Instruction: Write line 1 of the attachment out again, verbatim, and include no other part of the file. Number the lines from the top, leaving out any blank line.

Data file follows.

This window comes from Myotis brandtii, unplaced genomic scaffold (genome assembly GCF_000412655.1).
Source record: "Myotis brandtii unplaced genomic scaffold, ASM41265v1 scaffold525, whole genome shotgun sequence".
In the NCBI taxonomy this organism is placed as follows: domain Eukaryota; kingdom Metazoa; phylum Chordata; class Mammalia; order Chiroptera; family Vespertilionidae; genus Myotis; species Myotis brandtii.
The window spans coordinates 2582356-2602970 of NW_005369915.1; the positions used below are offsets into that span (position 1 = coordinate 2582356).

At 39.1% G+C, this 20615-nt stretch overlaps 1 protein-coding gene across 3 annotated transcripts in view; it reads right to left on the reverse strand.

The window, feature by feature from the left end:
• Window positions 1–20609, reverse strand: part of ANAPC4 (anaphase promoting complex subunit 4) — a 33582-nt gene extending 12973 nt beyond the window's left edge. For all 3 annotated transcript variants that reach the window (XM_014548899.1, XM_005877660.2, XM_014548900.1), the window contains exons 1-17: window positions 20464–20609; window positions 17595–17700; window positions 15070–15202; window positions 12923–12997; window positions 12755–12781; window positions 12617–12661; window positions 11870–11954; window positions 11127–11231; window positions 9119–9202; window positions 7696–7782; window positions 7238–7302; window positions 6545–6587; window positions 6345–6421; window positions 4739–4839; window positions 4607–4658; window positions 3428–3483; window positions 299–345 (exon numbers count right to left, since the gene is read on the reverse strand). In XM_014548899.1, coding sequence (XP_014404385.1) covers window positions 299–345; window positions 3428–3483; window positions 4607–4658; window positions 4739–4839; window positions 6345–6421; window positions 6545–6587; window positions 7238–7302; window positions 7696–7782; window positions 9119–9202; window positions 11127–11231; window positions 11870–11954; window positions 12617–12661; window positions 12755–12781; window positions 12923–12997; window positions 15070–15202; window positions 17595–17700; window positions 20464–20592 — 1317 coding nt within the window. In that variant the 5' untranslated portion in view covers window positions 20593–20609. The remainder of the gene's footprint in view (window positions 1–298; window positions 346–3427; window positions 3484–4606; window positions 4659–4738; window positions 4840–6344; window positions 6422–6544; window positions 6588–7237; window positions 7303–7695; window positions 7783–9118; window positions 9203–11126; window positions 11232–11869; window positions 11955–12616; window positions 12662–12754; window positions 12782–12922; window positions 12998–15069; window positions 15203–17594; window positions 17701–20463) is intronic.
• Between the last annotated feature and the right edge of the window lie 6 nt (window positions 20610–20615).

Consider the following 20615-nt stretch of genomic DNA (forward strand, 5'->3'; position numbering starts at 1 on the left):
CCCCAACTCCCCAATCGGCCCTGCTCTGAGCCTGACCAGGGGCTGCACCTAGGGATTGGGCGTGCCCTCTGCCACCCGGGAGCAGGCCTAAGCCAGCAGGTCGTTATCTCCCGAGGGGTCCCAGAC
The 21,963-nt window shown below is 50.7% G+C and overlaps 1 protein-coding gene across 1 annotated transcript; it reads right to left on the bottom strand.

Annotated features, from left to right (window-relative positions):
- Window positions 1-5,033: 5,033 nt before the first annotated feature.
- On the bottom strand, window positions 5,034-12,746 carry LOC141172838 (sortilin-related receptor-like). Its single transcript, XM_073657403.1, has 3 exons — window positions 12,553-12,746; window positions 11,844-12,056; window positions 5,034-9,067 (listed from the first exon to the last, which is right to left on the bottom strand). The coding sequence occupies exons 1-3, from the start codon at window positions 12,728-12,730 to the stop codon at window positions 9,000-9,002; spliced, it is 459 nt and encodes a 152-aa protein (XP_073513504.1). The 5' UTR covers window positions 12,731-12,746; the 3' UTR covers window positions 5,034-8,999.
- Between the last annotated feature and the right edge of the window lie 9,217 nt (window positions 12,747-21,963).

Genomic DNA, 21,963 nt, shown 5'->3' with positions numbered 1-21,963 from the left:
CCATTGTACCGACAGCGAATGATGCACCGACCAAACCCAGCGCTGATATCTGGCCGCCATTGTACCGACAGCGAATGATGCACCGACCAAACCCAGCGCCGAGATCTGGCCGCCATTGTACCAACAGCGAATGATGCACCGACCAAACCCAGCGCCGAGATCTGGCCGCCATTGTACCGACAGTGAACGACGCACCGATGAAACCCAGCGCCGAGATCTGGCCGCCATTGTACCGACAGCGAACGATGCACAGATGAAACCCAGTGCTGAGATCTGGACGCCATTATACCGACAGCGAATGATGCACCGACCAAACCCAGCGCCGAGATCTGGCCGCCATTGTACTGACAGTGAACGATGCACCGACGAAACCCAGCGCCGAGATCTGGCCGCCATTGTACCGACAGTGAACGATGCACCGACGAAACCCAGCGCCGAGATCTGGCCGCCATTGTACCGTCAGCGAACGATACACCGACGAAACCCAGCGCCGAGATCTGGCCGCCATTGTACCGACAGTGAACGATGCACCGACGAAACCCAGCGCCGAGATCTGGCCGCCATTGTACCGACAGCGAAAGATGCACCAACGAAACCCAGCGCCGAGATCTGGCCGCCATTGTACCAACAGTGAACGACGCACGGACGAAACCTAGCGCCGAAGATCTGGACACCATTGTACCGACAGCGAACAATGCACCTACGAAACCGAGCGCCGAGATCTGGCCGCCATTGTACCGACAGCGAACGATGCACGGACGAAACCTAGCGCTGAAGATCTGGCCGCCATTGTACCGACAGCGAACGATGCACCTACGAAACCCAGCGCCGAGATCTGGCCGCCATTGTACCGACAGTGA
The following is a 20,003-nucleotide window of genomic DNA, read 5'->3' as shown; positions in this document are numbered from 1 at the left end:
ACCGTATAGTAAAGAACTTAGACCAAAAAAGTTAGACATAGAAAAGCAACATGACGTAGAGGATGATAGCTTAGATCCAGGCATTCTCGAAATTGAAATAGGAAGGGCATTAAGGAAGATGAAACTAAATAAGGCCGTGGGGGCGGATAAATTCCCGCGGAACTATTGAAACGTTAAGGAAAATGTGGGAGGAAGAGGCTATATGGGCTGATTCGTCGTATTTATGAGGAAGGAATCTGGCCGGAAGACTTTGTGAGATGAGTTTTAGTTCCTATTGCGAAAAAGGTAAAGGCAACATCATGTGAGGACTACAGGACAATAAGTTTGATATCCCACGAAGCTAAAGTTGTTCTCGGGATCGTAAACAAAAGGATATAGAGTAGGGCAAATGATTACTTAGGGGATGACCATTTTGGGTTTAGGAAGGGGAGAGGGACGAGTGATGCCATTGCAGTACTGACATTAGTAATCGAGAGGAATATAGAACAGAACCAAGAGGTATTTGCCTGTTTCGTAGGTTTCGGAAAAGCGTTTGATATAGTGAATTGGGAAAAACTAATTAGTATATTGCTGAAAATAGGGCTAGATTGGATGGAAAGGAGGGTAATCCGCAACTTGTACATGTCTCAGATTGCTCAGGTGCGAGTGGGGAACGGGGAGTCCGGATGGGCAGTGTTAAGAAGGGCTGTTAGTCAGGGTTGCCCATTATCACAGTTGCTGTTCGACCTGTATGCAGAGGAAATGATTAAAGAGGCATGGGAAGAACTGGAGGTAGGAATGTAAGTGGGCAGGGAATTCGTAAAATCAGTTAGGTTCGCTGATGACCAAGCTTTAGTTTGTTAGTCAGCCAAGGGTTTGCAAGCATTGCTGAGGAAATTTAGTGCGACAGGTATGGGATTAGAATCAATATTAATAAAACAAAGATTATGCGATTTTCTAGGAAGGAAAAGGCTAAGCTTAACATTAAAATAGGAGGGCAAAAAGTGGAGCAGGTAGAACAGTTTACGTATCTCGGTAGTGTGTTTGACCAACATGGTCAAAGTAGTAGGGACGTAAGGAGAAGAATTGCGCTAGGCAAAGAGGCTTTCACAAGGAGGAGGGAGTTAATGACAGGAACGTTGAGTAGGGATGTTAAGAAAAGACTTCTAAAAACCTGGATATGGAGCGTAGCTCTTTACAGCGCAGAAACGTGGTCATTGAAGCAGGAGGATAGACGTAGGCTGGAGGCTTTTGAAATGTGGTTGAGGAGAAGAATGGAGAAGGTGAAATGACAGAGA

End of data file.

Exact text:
This window comes from Myotis brandtii, unplaced genomic scaffold (genome assembly GCF_000412655.1).